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Vapor Propulsion Labs propels Bosch in North America

Published November 1, 2023
Living off the radar in the Rockies, VPL co-founder Zack Krapfl and his team are driving Bosch e-bike integrations in North America


A version of this article ran in the October issue of BRAIN. 

By Paul Tolme

PORTLAND, Ore. (BRAIN) — Of all the concept bikes shown here at the MADE framebuilder show, in August, the full-titanium triple tandem “Sch:Long” from Schwift Cycles was likely the most expensive — and downright bonkers — electric bike on display. 

A 10-foot-long titanium triple tandem with three Bosch batteries, 150-plus miles of range, a Bosch Cargo Line Speed motor, four Gates Carbon Drive belts, a Rohloff E-14 electronic shifting hub, and couplers that allow it to be disassembled and stored in a suitcase for travel, the Sch:Long was priced at $100,000.

But it wasn’t really for sale. the Sch:Long is the latest mad science project from Vapor Propulsion Labs and its demonstration brand, Schwift, which fabricates one-off prototypes with irreverent names to show the eye-popping possibilities for Bosch integrations. 

The Sch:Long. Bob Huff Photo

Vapor Propulsion Labs, or VPL for short, is the North American distribution and engineering partner for Bosch e-bike Systems. In addition to Bosch, VPL offers a growing list of advanced drivetrain and e-bike components including Supernova lighting, 3x3 internal gear hubs, and Pinion gearboxes. 

Founded in 2019 by longtime collaborators and Bosch integration specialists Zach Krapfl and Forrest Yelverton, VPL is based in Paonia, Colorado, where it occupies a 7,500-square-foot carbon-negative warehouse and fabrication studio.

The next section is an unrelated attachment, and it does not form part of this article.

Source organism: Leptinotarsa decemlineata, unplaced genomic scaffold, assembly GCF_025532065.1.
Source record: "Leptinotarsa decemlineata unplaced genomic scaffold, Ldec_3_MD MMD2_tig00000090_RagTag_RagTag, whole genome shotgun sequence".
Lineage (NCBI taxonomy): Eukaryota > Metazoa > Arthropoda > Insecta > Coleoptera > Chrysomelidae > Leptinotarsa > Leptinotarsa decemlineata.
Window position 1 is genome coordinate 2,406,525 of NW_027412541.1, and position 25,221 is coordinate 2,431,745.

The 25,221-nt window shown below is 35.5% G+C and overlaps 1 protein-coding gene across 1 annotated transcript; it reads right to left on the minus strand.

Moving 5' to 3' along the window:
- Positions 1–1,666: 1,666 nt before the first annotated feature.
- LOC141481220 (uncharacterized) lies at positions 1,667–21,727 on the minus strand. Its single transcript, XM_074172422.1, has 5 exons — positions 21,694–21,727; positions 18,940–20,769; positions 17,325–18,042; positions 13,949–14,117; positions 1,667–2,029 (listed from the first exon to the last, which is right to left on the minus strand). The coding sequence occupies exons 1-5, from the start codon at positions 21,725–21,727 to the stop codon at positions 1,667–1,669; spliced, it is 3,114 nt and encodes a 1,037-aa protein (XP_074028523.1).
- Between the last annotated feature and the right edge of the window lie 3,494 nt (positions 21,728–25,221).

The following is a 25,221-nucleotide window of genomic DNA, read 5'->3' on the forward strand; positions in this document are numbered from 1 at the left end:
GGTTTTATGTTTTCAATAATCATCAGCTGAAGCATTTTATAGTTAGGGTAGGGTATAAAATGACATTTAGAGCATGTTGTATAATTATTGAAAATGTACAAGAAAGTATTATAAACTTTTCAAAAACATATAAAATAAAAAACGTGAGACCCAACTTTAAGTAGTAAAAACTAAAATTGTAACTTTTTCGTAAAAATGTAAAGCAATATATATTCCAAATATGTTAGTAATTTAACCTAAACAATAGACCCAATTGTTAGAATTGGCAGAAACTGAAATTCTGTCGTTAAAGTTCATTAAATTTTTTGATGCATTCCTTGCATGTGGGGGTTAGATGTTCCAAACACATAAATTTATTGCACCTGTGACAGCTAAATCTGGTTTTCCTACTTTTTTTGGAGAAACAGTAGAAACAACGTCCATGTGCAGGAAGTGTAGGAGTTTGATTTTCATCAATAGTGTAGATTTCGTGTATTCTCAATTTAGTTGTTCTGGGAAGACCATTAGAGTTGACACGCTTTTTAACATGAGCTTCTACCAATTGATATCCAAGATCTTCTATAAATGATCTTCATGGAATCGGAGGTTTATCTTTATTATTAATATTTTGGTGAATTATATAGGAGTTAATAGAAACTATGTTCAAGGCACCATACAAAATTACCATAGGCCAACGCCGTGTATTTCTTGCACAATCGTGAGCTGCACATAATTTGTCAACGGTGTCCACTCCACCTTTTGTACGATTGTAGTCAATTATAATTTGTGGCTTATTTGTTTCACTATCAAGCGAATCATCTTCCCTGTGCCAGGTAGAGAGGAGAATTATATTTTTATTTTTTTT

VPL has operated largely off-the-radar since its founding, with a bare-bones website at But the company is now stepping into the spotlight with appearances at MADE, and at the Cycle-Con expo, and following a recent Bosch press release announcing the North American distribution partnership.

In addition to the two founders, VPL’s team includes four former Gates Corporation employees (including Krapfl) who worked together in the Gates Carbon Drive bicycle division of Gates. Frank Scurlock oversees business development for VPL following a 30-plus year bike industry career that included stints at Gates, Rockshox, and as a co-owner of Spot Brand, Maverick, and Juliana, among others. 

Marc Seemann oversees sales and service for Pinion in North America, working remotely from Iowa. And former Gates supply chain manager Aaron Goldschmidt handles logistics and operations. Yelverton oversees engineering while Krapfl specializes in assembly and integrations. VPL also works with skilled contractors including legendary titanium welder Nelby Varoqua, the “chief hot fuser,” and industrial designer Erik Eagleman.

VPL strives to be a one-stop-shop for brands seeking to create a new Bosch e-bike, offering a full suite of services including design, engineering, and prototyping, with a goal of bringing that new model from concept through to production. 

“If they need engineering, we can help with that. If they need industrial design, we can assist with that,” Krapfl says. “We have fabricator chops. We understand exactly what is required engineering-wise to create a frame, whether it’s one or a million. We can get them to a prototype, and then it transitions to a production bill of materials.”